Moko is the name for a Māori permanent body marking. It was originally carved with bones creating a scarring on the skin rather than a tattoo made with a needle and ink. Each moko is unique to the wearer. It depicts the story of the wearer’s family, their ancestral tribe, and their position within that group. The moko is created by the Tohunga tā moko. Māori men have moko on their faces, backs, buttocks, and thighs. Women mostly have a moko kauae on their lips, chins, and necks, and occasionally on their foreheads.
A moko on the face is the ultimate statement of one’s identity as a Māori. The head is believed to be the most sacred part of the body. To wear the moko on the face is to bear an undeniable declaration of who you are.
After the Brits colonized New Zealand, ta moko declined as a cultural form. This was partly due to the Tohunga Suppression Act of 1907, which outlawed Māori medical practices. As these were closely linked to Māori spiritual and cultural traditions, the Māoris lost much of their culture and became what was termed as a “lost race.” The Act was eventually repealed in 1962.
These photographs of Māori women were taken circa 1900-1910. These were among some of the last women to wear the traditional moko kauae before its resurgence in recent decades.
More beautiful portraits of Māori women, after the jump…
Take a coming-of-age revenge story, add a splash of Maori mythology, a few measures of bloody martial arts and serve over a beautiful landscape and you have the ingredients for Toa Fraser’s kick-ass movie The Dead Lands.
Set in Aotearoa—part of the islands now known as New Zealand—in the time long before the arrival of any white settlers, The Dead Lands is an enjoyable tale of betrayal, murder and bloody revenge. The film centers around Hongi (James Rolleston) the son of a Maori chieftan who hunts down a band of rival warriors that slaughtered his family tribe. As Hongi is no fighter, he has to learn from a monstrous mythical Warrior (Lawrence Makoare), who patrols his own tribal home the so-called “Dead Lands”—killing and eating any unwary trespassers. Hongi and the Warrior form an uneasy alliance and together hunt down Wirepa (Te Kohe Tuhaka) and his murderous tribesmen.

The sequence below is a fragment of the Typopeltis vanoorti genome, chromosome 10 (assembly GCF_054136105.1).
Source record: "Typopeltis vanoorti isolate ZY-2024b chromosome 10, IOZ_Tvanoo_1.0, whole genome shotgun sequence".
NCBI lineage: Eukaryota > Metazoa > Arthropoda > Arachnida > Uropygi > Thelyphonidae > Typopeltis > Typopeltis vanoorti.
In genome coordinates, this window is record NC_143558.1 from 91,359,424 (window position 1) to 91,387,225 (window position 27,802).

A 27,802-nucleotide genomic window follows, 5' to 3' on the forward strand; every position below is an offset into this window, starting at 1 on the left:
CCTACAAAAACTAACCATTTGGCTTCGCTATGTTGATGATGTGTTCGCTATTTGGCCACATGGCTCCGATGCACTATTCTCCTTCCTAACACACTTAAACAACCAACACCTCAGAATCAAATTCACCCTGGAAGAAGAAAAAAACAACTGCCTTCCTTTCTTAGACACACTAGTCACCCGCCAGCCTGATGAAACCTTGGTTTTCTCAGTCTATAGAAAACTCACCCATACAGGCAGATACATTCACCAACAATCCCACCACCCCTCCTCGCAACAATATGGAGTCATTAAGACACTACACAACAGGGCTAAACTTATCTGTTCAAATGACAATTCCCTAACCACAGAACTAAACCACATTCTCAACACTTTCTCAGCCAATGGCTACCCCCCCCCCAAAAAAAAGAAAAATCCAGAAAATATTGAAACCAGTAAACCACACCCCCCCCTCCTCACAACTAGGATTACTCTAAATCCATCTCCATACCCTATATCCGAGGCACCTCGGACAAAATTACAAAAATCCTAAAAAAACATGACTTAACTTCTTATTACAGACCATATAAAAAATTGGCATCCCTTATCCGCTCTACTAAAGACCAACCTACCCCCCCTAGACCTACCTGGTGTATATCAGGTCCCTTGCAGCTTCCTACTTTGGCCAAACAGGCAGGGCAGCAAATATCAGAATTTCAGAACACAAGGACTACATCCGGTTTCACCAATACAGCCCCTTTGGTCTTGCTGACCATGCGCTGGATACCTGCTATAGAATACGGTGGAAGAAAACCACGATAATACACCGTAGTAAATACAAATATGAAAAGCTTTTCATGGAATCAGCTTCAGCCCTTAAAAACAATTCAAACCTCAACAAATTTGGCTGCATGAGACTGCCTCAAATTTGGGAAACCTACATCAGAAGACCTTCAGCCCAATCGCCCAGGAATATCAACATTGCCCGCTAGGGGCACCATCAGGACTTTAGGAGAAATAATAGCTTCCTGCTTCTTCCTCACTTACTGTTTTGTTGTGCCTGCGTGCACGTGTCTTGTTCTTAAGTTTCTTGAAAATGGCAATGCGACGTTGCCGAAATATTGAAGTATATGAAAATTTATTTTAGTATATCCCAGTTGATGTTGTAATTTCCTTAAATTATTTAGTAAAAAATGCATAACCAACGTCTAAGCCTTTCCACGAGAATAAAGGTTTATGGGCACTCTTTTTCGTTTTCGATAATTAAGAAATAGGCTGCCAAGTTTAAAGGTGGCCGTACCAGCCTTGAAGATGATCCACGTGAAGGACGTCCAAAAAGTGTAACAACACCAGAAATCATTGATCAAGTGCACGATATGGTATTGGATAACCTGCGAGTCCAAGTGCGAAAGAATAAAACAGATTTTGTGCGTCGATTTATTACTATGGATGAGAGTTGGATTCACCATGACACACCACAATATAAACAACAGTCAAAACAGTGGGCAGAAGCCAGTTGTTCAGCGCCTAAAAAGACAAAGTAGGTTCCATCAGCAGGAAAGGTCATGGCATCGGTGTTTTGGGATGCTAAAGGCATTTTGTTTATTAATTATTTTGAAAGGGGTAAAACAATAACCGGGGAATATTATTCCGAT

Hongi is also aided in his quest by the ghost of his dead grandmother, who imparts bon mots of epigrammatic wisdom (“Anyone can give up!”) in what looks like a deserted nightclub. As Hongi is no fighter, he has to be taught how to kill by the demonic Warrior, who also shares his philosophy of life:
Death is not noble. Nor is life. If you ask me, the gods have this life to take pleasure in our suffering.
There is no nobility—just politics.
Which is all short and sweet, just like his advice on fighting:
First make them angry. They lose focus. Make a joke about their mother. That usually does it for me.
Lawrence Makoare (Lord of the Rings, Die Another Day) makes these lines zing—and manages the difficult task of making the Warrior likeable, funny and terrifying. His character has a terrible secret—“a blackness” that comes upon him “where even the God of War would not venture”—that makes him all the more compelling.
James Rolleston, who achieved considerable acclaim for his performance in Boy, is very good as Hongi, while Te Kohe Tuhaka is highly convincing as the arrogant bad guy Wirepa.
The Dead Lands uses many Maori traditions of ritual and mythology, in particular the Maori martial art of Mau Rakau, which involves much hand-to-hand combat and a respect for your opponent—even if you’re about to sever their arteries. Producer Matthew Metcalfe describes such tribal warfare being part of the Maori honor system.
“It was about honor, family, blood, ancestors. It’s not just about men trying to kill each other; it’s about men trying to kill each other with purpose, with a sense of honor, with a sense of ‘This is what we must do because our ancestors demand it of us.’
“It’s like The Raid or Apocalypto. This is Maori before Europeans came. This is Maori when they had their own empire in New Zealand, when it was tribe against tribe. It was about honor, fighting to the death and how your ancestors thought of you.”
Co-producer Tainui Stephens adds, “We’ve endeavored to show action that is very firmly based in the Maori world, in the world of Maori martial arts and in the world of Maori thinking. Every culture around the world has its own way of dealing with conflict. Many cultures have martial arts traditions and many of these traditions have become celebrated in the action film genre. This is a first chance for the killing arts of the Polynesian peoples to be explored in this kind of entertainment.”
The Dead Lands is directed by Toa Fraser, whose previous films include the excellent Dean Spanley with Peter O’Toole and Sam Neill. Fraser has an interesting and eclectic CV as filmmaker, but admits to watching movies like Commando, The Last Boy Scout, Lethal Weapon and Die Hard when he was growing up. He also once wrote to the producers of James Bond when he was twelve asking to make his own Bond movie. The Dead Lands is a fine calling card for such a talented director that offers the international audience a view of New Zealand that has never been seen before. So, grab the popcorn if you want to watch some blood ‘n’ guts and beefcake martial arts from down under.
‘The Dead Lands is now on limited release and is available on VOD, details here.